An Anglican lay minister told she could be dead by Christmas is set to see many more after a miraculous last minute lung transplant.
Joyce Herdson was diagnosed with a rare lung disease in 2012, but doctors told her no treatment existed and warned she was unlikely to live for more than two and a half years longer.
Scarring caused by idiopathic pulmonary fibrosis ended her active lifestyle, and the 51-year-old went from walking family dog Pippin five miles every day to hauling an oxygen cylinder around.
By January 2013 she was told the only option left on the table was a double lung transplant, but languished for a year on the transplant list as donor shortages held things up.
Then, last New Year’s Eve she got the call she thought would never come.
She said: “I was on oxygen 24 hours a day. Everything was just getting harder – simple tasks were extremely difficult. I lost lots of weight, and they said if I hadn’t had the call to say a donor had come through when I did then I wouldn’t have been around for much longer.”
Joyce, an authorised lay minister at St Andrew’s Church in Radcliffe, worried she would leave behind husband Colin, 53, along with their children Luke, 18, and Lewis, 21.
She said: “They had to take on a lot of responsibility but excelled at a hard time when they were just coming up to important exams. To see me just sitting there, not able to do anything, was really hard for them.”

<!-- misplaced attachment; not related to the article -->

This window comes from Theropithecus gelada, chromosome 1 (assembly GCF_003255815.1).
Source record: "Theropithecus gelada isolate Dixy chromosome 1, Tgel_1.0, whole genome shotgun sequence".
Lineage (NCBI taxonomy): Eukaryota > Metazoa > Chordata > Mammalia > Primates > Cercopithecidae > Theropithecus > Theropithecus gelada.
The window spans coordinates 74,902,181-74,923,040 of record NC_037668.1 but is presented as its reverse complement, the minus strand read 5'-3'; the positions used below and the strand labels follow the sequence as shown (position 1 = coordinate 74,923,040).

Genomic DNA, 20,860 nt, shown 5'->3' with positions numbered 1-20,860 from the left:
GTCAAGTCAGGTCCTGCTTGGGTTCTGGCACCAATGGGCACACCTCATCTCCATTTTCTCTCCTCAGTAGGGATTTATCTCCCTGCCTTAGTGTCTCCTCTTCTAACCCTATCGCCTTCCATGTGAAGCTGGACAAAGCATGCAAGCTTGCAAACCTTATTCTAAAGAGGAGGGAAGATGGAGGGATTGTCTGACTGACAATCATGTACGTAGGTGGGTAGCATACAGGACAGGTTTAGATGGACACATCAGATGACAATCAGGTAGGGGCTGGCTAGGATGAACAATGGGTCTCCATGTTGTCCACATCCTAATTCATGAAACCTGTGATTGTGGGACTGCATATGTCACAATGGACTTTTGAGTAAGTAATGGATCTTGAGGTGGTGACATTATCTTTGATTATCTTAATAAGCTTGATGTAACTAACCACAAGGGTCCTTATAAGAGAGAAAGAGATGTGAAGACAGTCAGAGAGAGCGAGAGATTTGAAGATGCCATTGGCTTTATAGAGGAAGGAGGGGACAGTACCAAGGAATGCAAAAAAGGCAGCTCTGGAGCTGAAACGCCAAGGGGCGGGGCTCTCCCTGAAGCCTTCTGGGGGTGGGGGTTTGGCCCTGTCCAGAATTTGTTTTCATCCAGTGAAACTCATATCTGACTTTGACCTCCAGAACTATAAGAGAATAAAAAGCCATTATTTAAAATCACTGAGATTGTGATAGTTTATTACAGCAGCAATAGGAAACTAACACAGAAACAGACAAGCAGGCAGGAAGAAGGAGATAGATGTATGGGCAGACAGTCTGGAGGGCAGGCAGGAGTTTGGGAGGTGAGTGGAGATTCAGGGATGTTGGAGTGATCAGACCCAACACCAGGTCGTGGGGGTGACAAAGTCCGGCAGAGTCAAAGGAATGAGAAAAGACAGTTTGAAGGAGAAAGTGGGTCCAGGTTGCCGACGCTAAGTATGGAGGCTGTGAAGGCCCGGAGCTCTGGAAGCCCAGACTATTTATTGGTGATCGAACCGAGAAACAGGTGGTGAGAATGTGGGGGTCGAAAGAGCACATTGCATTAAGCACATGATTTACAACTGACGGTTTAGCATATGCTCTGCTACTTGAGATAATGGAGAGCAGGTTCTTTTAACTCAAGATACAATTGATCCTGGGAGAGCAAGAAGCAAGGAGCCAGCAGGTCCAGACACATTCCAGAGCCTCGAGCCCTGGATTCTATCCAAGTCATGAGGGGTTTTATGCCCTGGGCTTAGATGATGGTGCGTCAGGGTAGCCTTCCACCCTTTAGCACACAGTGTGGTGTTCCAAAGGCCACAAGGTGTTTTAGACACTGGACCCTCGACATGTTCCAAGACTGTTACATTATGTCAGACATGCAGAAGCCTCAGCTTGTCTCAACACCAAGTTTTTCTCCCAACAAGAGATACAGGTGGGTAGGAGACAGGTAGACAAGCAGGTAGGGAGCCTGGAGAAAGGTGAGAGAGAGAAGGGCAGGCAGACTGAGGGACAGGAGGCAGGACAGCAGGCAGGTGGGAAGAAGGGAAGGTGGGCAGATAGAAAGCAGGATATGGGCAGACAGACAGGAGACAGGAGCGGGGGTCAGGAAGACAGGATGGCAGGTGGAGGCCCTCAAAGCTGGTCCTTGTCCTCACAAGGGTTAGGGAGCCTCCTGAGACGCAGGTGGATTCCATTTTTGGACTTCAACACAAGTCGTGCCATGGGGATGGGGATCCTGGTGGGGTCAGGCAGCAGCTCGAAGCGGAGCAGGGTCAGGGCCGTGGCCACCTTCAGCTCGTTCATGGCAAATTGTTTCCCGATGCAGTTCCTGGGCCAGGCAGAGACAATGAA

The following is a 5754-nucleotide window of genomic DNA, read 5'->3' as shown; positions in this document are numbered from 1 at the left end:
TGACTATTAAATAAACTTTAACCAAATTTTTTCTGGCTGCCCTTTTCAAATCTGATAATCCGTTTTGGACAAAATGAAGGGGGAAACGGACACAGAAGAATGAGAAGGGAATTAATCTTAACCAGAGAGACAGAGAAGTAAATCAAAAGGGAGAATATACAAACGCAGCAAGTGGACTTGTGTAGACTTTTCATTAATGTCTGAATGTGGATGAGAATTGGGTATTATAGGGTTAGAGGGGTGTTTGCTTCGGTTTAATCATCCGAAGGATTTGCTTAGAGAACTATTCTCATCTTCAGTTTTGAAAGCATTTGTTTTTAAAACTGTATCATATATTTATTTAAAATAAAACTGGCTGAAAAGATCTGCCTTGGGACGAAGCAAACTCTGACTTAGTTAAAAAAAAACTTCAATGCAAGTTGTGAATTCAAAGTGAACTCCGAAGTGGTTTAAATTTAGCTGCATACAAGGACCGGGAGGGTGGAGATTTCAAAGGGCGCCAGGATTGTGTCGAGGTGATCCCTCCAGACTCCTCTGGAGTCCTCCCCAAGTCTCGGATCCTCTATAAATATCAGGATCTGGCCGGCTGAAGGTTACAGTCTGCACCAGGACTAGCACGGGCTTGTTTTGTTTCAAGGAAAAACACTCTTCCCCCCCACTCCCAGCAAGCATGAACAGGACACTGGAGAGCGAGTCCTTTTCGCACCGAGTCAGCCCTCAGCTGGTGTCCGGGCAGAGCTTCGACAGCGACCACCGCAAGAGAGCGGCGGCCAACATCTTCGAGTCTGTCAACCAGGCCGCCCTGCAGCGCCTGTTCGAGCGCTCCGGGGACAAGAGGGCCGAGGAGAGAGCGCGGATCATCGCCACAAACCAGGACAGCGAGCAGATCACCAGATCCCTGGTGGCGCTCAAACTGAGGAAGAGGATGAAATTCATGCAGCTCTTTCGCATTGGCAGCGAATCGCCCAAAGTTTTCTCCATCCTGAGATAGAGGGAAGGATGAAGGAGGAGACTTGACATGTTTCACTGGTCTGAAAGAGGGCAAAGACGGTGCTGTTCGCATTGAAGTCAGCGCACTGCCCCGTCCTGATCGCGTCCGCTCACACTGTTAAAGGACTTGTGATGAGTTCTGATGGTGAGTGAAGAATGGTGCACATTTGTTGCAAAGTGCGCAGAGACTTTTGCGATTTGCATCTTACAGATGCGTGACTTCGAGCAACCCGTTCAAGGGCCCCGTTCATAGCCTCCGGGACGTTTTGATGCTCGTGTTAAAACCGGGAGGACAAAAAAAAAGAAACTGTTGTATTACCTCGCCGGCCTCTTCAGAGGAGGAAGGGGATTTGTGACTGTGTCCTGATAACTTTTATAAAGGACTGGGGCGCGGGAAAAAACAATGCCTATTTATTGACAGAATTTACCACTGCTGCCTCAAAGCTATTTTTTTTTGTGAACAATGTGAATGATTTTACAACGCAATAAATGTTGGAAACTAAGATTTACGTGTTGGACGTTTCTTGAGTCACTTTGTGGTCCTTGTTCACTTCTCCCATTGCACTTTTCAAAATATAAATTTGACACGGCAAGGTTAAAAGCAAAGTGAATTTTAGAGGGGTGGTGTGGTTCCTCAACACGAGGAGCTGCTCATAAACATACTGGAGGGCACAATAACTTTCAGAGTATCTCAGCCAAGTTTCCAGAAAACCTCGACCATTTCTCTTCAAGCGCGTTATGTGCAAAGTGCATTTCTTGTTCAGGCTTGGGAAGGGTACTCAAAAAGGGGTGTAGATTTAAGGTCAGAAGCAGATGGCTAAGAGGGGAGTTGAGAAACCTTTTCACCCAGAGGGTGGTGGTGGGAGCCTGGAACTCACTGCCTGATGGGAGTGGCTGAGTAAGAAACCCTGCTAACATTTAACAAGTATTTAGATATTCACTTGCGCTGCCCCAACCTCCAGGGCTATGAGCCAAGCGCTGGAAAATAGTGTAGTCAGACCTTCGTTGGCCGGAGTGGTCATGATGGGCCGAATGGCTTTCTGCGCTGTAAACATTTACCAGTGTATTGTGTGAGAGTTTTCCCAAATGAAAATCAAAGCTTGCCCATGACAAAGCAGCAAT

But now fighting fit, she is making slow progress back toward the quality of life she enjoyed before her illness. She has paid tribute to the donor’s family, who were able to allow somebody else to live on after their own tragic loss.
She said: “It must have been New Year’s Eve when they died. That at their darkest time they were able to bring some hope back into our family’s time was incredible. What a gift that was. It’s something I’ll never take for granted.”
After figures showed 24 patients died awaiting transplants in Greater Manchester in 2014, while 415 face Christmas still waiting for donor organs.
The region has seen 171 successful transplants this year, but Joyce said increased awareness would save lives.
She said: “I think having people opt out, rather than opt in, is the best option to encourage more donors. People see the campaigns and they think ‘Oh, what a great idea’. But something distracts them, and then they never get round to it.”